Synthesize of nitrocellulose

The formation of tight and quickly-burning cotton wool from ordinary cotton wool

Scientific name: Nitration of cellulose


Nitrocellulose (guncotton)

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Wear eye protection goggles and protective gloves. Work away from flammable objects.

Always follow general safety recommendations. Please note that conducting chemistry experiments you must comply with the relevant legal procedures in your country.

Reaction formula

(C6H10O5)n + HNO3 + H2SO4 → (C6H7O2(OH)3-x(ONO2)x)n

(C6H7O2(OH)3-x(ONO2)x)n + O2 → CO2 + H2O + NO2

Step-by-step instruction

WARNING! This experiment is dangerous! You should NOT perform this at home. ONLY carry out this experiment, if you are a trained chemist, and you understand local safety and legal requirements, which are required to perform such experiments

  1. Make a mixture of nitric and sulfuric acids. Put 50 ml of concentrated sulfuric acid and 25 ml of concentrated nitric acid into a graduated cylinder.
  2. Transfer the mixture into a beaker and stir.
  3. Weigh approximately 5 grams of cotton wool.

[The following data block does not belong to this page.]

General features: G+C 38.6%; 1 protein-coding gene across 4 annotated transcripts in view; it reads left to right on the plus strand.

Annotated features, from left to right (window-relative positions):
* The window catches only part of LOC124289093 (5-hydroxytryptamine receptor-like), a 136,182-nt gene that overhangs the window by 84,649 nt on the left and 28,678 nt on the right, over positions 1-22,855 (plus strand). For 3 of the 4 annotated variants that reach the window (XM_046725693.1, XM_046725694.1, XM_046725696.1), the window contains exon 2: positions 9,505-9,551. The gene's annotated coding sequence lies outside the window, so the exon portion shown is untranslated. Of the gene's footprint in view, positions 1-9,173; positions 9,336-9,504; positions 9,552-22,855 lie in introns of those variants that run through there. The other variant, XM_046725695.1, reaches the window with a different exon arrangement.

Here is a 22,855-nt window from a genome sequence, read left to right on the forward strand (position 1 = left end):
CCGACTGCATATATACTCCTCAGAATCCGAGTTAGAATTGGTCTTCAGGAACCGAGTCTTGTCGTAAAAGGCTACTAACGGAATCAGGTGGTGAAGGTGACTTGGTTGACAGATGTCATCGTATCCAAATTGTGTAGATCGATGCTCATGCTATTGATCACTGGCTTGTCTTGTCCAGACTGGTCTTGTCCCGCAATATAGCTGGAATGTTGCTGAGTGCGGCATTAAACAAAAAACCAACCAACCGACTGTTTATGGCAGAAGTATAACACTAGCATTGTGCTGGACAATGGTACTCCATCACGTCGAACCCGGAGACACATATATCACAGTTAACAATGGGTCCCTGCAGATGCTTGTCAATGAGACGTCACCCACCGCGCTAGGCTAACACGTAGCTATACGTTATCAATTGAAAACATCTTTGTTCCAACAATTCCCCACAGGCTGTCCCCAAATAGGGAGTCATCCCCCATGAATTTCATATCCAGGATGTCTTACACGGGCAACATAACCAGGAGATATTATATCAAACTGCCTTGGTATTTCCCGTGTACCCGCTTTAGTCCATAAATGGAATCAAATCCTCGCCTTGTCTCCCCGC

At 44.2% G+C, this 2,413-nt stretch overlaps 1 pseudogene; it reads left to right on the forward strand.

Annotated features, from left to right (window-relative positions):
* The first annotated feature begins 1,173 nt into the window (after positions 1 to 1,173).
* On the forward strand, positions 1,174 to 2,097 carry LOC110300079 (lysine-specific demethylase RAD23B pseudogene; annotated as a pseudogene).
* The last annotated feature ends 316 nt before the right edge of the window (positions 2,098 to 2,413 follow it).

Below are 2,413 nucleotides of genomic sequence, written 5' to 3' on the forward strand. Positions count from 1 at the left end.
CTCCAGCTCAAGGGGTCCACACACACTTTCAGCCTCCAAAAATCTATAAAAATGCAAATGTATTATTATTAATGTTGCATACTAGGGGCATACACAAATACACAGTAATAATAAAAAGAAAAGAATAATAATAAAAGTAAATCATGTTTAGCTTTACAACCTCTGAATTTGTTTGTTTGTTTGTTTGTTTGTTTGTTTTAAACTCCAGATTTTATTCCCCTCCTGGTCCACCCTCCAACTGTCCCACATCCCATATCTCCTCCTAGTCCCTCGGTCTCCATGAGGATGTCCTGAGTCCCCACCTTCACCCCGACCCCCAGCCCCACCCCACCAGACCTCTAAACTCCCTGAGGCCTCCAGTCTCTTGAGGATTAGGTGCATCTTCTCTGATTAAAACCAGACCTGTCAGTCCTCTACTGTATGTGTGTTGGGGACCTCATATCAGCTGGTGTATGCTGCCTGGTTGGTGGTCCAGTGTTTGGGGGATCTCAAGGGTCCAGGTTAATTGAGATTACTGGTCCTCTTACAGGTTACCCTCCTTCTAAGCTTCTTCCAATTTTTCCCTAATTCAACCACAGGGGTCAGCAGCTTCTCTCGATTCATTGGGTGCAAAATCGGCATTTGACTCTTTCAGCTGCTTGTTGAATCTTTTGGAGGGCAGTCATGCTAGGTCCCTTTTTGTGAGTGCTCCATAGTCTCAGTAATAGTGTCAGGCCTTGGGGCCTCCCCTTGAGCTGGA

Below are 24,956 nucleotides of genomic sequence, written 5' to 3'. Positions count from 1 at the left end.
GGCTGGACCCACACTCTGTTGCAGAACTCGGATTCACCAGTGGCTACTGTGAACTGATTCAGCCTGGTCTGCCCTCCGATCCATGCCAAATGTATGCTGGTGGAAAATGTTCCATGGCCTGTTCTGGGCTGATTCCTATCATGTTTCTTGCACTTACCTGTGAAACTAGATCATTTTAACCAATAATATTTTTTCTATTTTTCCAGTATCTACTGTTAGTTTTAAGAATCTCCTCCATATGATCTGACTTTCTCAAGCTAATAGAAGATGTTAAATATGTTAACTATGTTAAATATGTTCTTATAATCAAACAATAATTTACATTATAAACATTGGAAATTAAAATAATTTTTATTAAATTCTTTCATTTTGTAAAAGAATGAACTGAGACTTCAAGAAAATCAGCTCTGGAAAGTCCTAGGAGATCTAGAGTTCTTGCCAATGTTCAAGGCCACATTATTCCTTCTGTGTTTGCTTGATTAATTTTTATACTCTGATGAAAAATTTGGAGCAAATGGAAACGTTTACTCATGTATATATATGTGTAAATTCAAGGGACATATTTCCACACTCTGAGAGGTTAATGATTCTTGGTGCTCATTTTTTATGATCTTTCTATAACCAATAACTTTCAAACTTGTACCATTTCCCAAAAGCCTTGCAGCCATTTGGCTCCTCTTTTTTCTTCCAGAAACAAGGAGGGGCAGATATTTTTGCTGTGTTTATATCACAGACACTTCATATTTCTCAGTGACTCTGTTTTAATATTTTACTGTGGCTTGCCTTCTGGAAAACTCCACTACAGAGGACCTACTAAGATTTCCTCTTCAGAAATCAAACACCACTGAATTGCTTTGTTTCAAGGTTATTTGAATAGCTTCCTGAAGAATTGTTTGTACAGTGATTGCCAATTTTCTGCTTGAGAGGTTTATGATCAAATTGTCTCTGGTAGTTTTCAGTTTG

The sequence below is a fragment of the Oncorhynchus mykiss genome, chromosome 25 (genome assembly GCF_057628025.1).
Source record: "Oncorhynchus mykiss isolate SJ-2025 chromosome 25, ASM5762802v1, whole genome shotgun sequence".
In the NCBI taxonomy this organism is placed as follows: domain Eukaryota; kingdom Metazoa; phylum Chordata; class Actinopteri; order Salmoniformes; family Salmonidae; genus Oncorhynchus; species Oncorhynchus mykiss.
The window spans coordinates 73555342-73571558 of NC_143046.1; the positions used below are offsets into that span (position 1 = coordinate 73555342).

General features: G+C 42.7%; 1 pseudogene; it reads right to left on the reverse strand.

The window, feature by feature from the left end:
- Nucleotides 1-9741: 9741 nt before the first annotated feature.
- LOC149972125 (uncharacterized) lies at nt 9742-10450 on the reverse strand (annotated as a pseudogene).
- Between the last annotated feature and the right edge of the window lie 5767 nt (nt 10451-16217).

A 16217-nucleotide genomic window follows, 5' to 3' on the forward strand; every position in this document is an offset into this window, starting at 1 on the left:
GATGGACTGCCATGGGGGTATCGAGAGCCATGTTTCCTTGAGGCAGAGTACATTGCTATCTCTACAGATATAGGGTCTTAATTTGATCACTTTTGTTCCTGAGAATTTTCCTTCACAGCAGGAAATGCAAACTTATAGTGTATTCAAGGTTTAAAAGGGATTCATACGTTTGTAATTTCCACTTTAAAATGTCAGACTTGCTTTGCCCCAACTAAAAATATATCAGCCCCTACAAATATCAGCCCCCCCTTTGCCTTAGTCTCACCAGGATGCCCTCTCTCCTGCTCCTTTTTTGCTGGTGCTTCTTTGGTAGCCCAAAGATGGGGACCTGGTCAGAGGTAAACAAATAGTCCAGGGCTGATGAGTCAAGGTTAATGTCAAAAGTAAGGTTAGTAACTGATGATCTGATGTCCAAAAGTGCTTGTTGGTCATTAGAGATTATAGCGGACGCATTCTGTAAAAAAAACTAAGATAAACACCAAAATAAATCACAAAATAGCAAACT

4. Put the cotton wool into a beaker and stir the resulting mixture. Wait until the brown gas stops releasing (approximately 2 minutes).
  5. Prepare 3 beakers with distilled water.
  6. Transfer the cotton wool from the beaker with acids into the first beaker with water, then to the second beaker, then to the third beaker.
  7. Wait 15 minutes.
  8. Add a small amount of soda to the third beaker until the gas stops releasing.
  9. Rinse the cotton wool with water and dry it.
  10. Ignite the resulting piece of nitrocellulose. It will burn very quickly.

Scientific background

Cotton wool consists of cellulose. Cellulose is a carbohydrate, and thus exposed to nitration reaction. Like all nitro compounds, nitrocellulose has a low stability, and therefore burns very quickly.


Published on 13 June 2015

  • Fire
  • Heating with fire
  • Explosion
  • Poisoned gas
  • Organic
  • Electricity
  • Solution
  • Oxidation reduction
  • Color change
  • Precipitate
  • Gassing
  • Catalyst